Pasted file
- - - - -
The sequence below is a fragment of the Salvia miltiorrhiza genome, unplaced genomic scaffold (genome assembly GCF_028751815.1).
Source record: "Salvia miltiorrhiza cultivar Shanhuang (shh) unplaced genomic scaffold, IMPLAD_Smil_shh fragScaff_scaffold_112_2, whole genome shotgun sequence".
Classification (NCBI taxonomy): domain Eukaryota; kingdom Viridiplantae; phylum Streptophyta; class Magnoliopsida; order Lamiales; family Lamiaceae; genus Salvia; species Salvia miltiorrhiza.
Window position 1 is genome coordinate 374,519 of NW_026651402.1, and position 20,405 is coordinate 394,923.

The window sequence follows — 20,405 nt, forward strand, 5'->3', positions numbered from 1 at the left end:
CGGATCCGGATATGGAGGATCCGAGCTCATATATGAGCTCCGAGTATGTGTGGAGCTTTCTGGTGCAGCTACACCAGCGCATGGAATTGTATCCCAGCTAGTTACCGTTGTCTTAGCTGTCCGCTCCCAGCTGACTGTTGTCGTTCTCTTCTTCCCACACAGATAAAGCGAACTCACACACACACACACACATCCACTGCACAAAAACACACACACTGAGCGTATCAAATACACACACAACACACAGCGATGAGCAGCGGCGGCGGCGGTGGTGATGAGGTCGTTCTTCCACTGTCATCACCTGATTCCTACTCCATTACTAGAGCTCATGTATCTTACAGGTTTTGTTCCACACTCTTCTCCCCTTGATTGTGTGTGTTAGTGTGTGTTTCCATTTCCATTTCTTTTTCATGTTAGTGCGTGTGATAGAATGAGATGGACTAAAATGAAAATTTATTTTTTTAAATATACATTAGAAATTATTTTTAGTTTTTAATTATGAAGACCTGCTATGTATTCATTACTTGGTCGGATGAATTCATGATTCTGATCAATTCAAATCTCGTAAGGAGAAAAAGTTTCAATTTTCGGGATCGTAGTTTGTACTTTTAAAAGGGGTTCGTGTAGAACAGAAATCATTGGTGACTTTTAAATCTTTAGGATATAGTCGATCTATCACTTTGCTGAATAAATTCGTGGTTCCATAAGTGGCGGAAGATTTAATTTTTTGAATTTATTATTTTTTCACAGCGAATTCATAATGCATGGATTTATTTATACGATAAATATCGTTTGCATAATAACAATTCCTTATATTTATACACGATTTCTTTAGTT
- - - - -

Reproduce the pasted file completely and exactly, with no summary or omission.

The sequence below is a fragment of the Salvia miltiorrhiza genome, unplaced genomic scaffold (genome assembly GCF_028751815.1).
Source record: "Salvia miltiorrhiza cultivar Shanhuang (shh) unplaced genomic scaffold, IMPLAD_Smil_shh fragScaff_scaffold_112_2, whole genome shotgun sequence".
Classification (NCBI taxonomy): domain Eukaryota; kingdom Viridiplantae; phylum Streptophyta; class Magnoliopsida; order Lamiales; family Lamiaceae; genus Salvia; species Salvia miltiorrhiza.
Window position 1 is genome coordinate 374,519 of NW_026651402.1, and position 20,405 is coordinate 394,923.

The window sequence follows — 20,405 nt, forward strand, 5'->3', positions numbered from 1 at the left end:
CGGATCCGGATATGGAGGATCCGAGCTCATATATGAGCTCCGAGTATGTGTGGAGCTTTCTGGTGCAGCTACACCAGCGCATGGAATTGTATCCCAGCTAGTTACCGTTGTCTTAGCTGTCCGCTCCCAGCTGACTGTTGTCGTTCTCTTCTTCCCACACAGATAAAGCGAACTCACACACACACACACACATCCACTGCACAAAAACACACACACTGAGCGTATCAAATACACACACAACACACAGCGATGAGCAGCGGCGGCGGCGGTGGTGATGAGGTCGTTCTTCCACTGTCATCACCTGATTCCTACTCCATTACTAGAGCTCATGTATCTTACAGGTTTTGTTCCACACTCTTCTCCCCTTGATTGTGTGTGTTAGTGTGTGTTTCCATTTCCATTTCTTTTTCATGTTAGTGCGTGTGATAGAATGAGATGGACTAAAATGAAAATTTATTTTTTTAAATATACATTAGAAATTATTTTTAGTTTTTAATTATGAAGACCTGCTATGTATTCATTACTTGGTCGGATGAATTCATGATTCTGATCAATTCAAATCTCGTAAGGAGAAAAAGTTTCAATTTTCGGGATCGTAGTTTGTACTTTTAAAAGGGGTTCGTGTAGAACAGAAATCATTGGTGACTTTTAAATCTTTAGGATATAGTCGATCTATCACTTTGCTGAATAAATTCGTGGTTCCATAAGTGGCGGAAGATTTAATTTTTTGAATTTATTATTTTTTCACAGCGAATTCATAATGCATGGATTTATTTATACGATAAATATCGTTTGCATAATAACAATTCCTTATATTTATACACGATTTCTTTAGTT